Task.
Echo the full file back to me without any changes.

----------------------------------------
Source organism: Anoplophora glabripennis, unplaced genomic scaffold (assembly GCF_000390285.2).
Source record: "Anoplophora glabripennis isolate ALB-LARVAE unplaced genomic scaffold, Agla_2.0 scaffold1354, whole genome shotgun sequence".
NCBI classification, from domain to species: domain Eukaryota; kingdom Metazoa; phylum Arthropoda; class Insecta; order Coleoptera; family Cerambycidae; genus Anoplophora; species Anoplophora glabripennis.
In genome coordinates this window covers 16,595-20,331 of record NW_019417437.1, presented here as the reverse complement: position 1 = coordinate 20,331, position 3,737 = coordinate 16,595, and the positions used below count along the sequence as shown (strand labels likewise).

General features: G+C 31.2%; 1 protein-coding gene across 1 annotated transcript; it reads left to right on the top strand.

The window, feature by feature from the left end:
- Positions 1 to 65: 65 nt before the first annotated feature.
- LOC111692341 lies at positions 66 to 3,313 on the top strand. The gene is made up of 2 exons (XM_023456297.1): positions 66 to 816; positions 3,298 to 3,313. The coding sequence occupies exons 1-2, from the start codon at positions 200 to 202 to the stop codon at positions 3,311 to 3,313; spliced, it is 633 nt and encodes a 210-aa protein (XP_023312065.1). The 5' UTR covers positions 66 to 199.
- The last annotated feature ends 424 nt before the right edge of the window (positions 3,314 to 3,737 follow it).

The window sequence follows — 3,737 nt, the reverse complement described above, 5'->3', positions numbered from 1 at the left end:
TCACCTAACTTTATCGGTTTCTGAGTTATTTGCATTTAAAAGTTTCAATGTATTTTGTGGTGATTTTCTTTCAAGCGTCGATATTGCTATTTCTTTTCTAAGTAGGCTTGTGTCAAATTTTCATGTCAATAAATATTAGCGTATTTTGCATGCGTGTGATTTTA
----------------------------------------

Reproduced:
Source organism: Anoplophora glabripennis, unplaced genomic scaffold (assembly GCF_000390285.2).
Source record: "Anoplophora glabripennis isolate ALB-LARVAE unplaced genomic scaffold, Agla_2.0 scaffold1354, whole genome shotgun sequence".
NCBI classification, from domain to species: domain Eukaryota; kingdom Metazoa; phylum Arthropoda; class Insecta; order Coleoptera; family Cerambycidae; genus Anoplophora; species Anoplophora glabripennis.
In genome coordinates this window covers 16,595-20,331 of record NW_019417437.1, presented here as the reverse complement: position 1 = coordinate 20,331, position 3,737 = coordinate 16,595, and the positions used below count along the sequence as shown (strand labels likewise).

General features: G+C 31.2%; 1 protein-coding gene across 1 annotated transcript; it reads left to right on the top strand.

The window, feature by feature from the left end:
- Positions 1 to 65: 65 nt before the first annotated feature.
- LOC111692341 lies at positions 66 to 3,313 on the top strand. The gene is made up of 2 exons (XM_023456297.1): positions 66 to 816; positions 3,298 to 3,313. The coding sequence occupies exons 1-2, from the start codon at positions 200 to 202 to the stop codon at positions 3,311 to 3,313; spliced, it is 633 nt and encodes a 210-aa protein (XP_023312065.1). The 5' UTR covers positions 66 to 199.
- The last annotated feature ends 424 nt before the right edge of the window (positions 3,314 to 3,737 follow it).

The window sequence follows — 3,737 nt, the reverse complement described above, 5'->3', positions numbered from 1 at the left end:
TCACCTAACTTTATCGGTTTCTGAGTTATTTGCATTTAAAAGTTTCAATGTATTTTGTGGTGATTTTCTTTCAAGCGTCGATATTGCTATTTCTTTTCTAAGTAGGCTTGTGTCAAATTTTCATGTCAATAAATATTAGCGTATTTTGCATGCGTGTGATTTTA